The past year, capped by the recent meeting of the Peace Implementation Council Steering Board, has clearly demonstrated that the primary priority of the European Union (and the broader international community in its wake) is the implementation of the so-called Reform Agenda. This was formally adopted in July, and aimed to operationalize the autumn 2014 German/UK/EU initiative to kick-start the moribund BiH economy through a laser-focus on socio-economic reforms, putting more troublesome matters such as implementation of Sejdić-Finci reforms aside. To date, two laws were adopted in the Federation as a part of the Agenda (the Labor Law and Law on Civil Service.) They have not been implemented. Nothing has been adopted in the RS or at the state level. While the EU and its partners seek to focus on the economy rather than core BiH political debates, BiH’s own political party leaders have not forgotten about Sejdić-Finci, or how creative and strategic implementation could have the double benefit of a) intimating credible good will for reform, while b) locking in a system of functional discrimination and electoral engineering that will preserve the politically advantageous status quo – and ensure dominant party access to resources – for the foreseeable future.
It is therefore worth explaining what is at stake, and how it could play out.
The Sejdić-Finci case challenged the structural discrimination in the BiH Constitution that denies the possibility of any citizen who is not a declared Bosniak, Croat or Serb to even stand for election to the Presidency or House of Peoples. The plaintiffs’ interest was to broaden political participation so that national minorities, the undeclared and people self-identifying simply as BiH citizens could stand for office as the three constituent peoples are legally able to do. At the time, idealists believed this could begin to loosen the tripartite constituent peoples’ straitjacket that has hamstrung the country’s functionality and cohesiveness since the war.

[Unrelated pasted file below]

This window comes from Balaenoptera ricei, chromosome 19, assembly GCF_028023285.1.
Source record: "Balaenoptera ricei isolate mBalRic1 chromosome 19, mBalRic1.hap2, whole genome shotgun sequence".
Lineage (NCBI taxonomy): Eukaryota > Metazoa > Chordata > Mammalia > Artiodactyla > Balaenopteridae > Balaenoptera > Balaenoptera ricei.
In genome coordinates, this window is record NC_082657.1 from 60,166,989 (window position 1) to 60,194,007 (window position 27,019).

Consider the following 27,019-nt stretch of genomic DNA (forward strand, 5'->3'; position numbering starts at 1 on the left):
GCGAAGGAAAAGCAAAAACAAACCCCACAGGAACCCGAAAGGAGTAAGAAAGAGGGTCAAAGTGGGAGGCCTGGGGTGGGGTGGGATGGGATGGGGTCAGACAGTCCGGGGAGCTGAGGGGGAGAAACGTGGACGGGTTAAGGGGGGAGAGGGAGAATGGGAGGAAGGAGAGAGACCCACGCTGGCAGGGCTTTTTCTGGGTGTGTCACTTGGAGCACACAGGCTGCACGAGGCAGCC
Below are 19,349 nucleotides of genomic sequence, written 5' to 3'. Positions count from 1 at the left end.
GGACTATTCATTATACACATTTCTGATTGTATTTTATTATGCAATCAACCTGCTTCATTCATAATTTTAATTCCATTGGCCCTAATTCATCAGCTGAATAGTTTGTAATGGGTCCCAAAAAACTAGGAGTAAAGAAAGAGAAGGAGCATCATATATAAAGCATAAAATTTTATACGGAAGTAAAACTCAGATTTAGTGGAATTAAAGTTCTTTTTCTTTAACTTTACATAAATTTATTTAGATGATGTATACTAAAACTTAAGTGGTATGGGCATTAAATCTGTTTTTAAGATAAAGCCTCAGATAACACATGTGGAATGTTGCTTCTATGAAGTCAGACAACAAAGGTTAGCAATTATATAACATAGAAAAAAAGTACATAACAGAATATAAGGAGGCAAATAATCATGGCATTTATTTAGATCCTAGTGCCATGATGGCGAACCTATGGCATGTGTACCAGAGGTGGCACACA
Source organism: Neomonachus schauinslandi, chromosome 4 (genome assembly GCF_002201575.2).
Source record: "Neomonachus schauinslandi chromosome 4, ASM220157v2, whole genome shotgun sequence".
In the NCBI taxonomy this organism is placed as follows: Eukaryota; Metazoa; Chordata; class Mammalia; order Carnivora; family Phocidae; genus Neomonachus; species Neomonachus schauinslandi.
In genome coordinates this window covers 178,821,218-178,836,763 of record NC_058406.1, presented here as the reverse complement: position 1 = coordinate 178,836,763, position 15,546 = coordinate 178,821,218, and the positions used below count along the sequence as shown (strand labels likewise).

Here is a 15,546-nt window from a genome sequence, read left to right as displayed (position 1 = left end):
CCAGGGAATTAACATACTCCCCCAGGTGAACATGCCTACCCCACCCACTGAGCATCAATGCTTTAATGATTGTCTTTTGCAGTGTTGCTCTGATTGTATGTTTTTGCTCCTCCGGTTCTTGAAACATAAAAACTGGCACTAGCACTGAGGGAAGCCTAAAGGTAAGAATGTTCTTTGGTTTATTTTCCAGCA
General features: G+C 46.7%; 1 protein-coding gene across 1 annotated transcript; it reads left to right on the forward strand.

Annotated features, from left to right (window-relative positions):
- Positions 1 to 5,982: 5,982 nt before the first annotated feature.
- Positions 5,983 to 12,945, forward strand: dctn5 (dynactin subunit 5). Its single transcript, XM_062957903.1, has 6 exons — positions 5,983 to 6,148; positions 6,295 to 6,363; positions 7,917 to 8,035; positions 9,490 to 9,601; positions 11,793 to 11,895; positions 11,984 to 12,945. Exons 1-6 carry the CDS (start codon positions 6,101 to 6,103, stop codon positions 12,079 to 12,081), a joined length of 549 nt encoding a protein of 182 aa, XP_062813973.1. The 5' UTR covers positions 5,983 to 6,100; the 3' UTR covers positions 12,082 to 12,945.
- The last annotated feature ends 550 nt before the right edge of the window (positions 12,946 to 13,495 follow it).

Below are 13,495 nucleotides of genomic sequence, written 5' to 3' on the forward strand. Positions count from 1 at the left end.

Instead, however, the primary focus of BiH’s political leaders during negotiations on how to implement Sejdić-Finci – very often with the support of international legal experts – has been less on removing structural discrimination from the constitution and more on replacing it with continued (but allowable) functional discrimination.
The difference between structural and functional discrimination is important. As an example: in the United States, it would be illegal to enact a provision that allowed either only a Republican or Democratic candidate to hold office in a certain electoral district; this would be structural discrimination, and unconstitutional. Nevertheless, effective gerrymandering has resulted in increasingly homogenous electoral units (units that overwhelmingly consist of only likely Republicans or Democrats) which present a considerable barrier to genuine and non-discriminatory political competition. (This practice is being challenged, both in the courts and through the establishment of independent commissions to remove political meddling in the redistricting process.)